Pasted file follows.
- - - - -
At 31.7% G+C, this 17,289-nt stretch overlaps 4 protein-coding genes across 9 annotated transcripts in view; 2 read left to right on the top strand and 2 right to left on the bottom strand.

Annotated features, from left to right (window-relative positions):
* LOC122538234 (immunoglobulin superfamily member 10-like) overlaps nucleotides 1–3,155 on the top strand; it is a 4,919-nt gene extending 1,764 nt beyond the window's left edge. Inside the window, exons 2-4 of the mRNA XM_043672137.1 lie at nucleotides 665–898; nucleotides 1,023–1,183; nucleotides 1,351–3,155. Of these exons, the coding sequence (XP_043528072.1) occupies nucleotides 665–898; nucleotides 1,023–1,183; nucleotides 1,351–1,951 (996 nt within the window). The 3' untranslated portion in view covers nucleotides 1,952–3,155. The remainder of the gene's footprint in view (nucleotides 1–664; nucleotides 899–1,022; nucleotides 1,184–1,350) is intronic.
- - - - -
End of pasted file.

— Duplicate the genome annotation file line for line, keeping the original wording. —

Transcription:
At 31.7% G+C, this 17,289-nt stretch overlaps 4 protein-coding genes across 9 annotated transcripts in view; 2 read left to right on the top strand and 2 right to left on the bottom strand.

Annotated features, from left to right (window-relative positions):
* LOC122538234 (immunoglobulin superfamily member 10-like) overlaps nucleotides 1–3,155 on the top strand; it is a 4,919-nt gene extending 1,764 nt beyond the window's left edge. Inside the window, exons 2-4 of the mRNA XM_043672137.1 lie at nucleotides 665–898; nucleotides 1,023–1,183; nucleotides 1,351–3,155. Of these exons, the coding sequence (XP_043528072.1) occupies nucleotides 665–898; nucleotides 1,023–1,183; nucleotides 1,351–1,951 (996 nt within the window). The 3' untranslated portion in view covers nucleotides 1,952–3,155. The remainder of the gene's footprint in view (nucleotides 1–664; nucleotides 899–1,022; nucleotides 1,184–1,350) is intronic.